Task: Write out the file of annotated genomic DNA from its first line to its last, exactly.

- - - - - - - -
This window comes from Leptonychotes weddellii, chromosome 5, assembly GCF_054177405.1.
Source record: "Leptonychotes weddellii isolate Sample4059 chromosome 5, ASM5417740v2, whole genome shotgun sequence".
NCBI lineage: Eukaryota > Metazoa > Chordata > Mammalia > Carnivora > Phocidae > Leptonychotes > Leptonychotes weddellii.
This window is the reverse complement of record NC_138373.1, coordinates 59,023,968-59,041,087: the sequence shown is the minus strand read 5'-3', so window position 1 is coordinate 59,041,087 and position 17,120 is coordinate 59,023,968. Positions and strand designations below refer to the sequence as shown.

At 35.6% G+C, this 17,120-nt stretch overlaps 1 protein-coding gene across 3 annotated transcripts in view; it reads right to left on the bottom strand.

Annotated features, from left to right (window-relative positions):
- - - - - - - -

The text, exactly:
This window comes from Leptonychotes weddellii, chromosome 5, assembly GCF_054177405.1.
Source record: "Leptonychotes weddellii isolate Sample4059 chromosome 5, ASM5417740v2, whole genome shotgun sequence".
NCBI lineage: Eukaryota > Metazoa > Chordata > Mammalia > Carnivora > Phocidae > Leptonychotes > Leptonychotes weddellii.
This window is the reverse complement of record NC_138373.1, coordinates 59,023,968-59,041,087: the sequence shown is the minus strand read 5'-3', so window position 1 is coordinate 59,041,087 and position 17,120 is coordinate 59,023,968. Positions and strand designations below refer to the sequence as shown.

At 35.6% G+C, this 17,120-nt stretch overlaps 1 protein-coding gene across 3 annotated transcripts in view; it reads right to left on the bottom strand.

Annotated features, from left to right (window-relative positions):